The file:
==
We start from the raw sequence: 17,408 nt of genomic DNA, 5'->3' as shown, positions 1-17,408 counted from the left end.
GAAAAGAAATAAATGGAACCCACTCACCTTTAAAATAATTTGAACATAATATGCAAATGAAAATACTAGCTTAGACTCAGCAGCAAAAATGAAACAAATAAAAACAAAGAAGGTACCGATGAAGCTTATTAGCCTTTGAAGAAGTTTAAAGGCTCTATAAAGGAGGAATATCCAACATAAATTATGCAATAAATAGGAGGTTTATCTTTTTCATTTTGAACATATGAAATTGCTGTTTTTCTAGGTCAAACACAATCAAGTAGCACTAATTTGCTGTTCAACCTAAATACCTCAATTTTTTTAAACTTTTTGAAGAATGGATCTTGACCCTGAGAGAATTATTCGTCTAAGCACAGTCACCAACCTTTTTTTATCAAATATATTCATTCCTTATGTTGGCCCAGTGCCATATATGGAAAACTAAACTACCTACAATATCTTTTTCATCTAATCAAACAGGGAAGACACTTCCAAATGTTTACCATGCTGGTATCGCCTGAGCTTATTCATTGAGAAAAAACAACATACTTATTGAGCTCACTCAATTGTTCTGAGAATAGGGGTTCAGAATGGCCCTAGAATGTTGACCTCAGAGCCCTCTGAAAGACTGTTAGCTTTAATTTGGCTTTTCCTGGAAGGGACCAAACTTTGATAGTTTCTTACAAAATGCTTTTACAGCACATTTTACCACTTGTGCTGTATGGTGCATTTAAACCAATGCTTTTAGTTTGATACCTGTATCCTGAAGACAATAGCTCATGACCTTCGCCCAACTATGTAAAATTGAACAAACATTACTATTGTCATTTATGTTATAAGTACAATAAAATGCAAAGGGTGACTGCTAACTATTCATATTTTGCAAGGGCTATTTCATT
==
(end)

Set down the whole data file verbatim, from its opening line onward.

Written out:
We start from the raw sequence: 17,408 nt of genomic DNA, 5'->3' as shown, positions 1-17,408 counted from the left end.
GAAAAGAAATAAATGGAACCCACTCACCTTTAAAATAATTTGAACATAATATGCAAATGAAAATACTAGCTTAGACTCAGCAGCAAAAATGAAACAAATAAAAACAAAGAAGGTACCGATGAAGCTTATTAGCCTTTGAAGAAGTTTAAAGGCTCTATAAAGGAGGAATATCCAACATAAATTATGCAATAAATAGGAGGTTTATCTTTTTCATTTTGAACATATGAAATTGCTGTTTTTCTAGGTCAAACACAATCAAGTAGCACTAATTTGCTGTTCAACCTAAATACCTCAATTTTTTTAAACTTTTTGAAGAATGGATCTTGACCCTGAGAGAATTATTCGTCTAAGCACAGTCACCAACCTTTTTTTATCAAATATATTCATTCCTTATGTTGGCCCAGTGCCATATATGGAAAACTAAACTACCTACAATATCTTTTTCATCTAATCAAACAGGGAAGACACTTCCAAATGTTTACCATGCTGGTATCGCCTGAGCTTATTCATTGAGAAAAAACAACATACTTATTGAGCTCACTCAATTGTTCTGAGAATAGGGGTTCAGAATGGCCCTAGAATGTTGACCTCAGAGCCCTCTGAAAGACTGTTAGCTTTAATTTGGCTTTTCCTGGAAGGGACCAAACTTTGATAGTTTCTTACAAAATGCTTTTACAGCACATTTTACCACTTGTGCTGTATGGTGCATTTAAACCAATGCTTTTAGTTTGATACCTGTATCCTGAAGACAATAGCTCATGACCTTCGCCCAACTATGTAAAATTGAACAAACATTACTATTGTCATTTATGTTATAAGTACAATAAAATGCAAAGGGTGACTGCTAACTATTCATATTTTGCAAGGGCTATTTCATT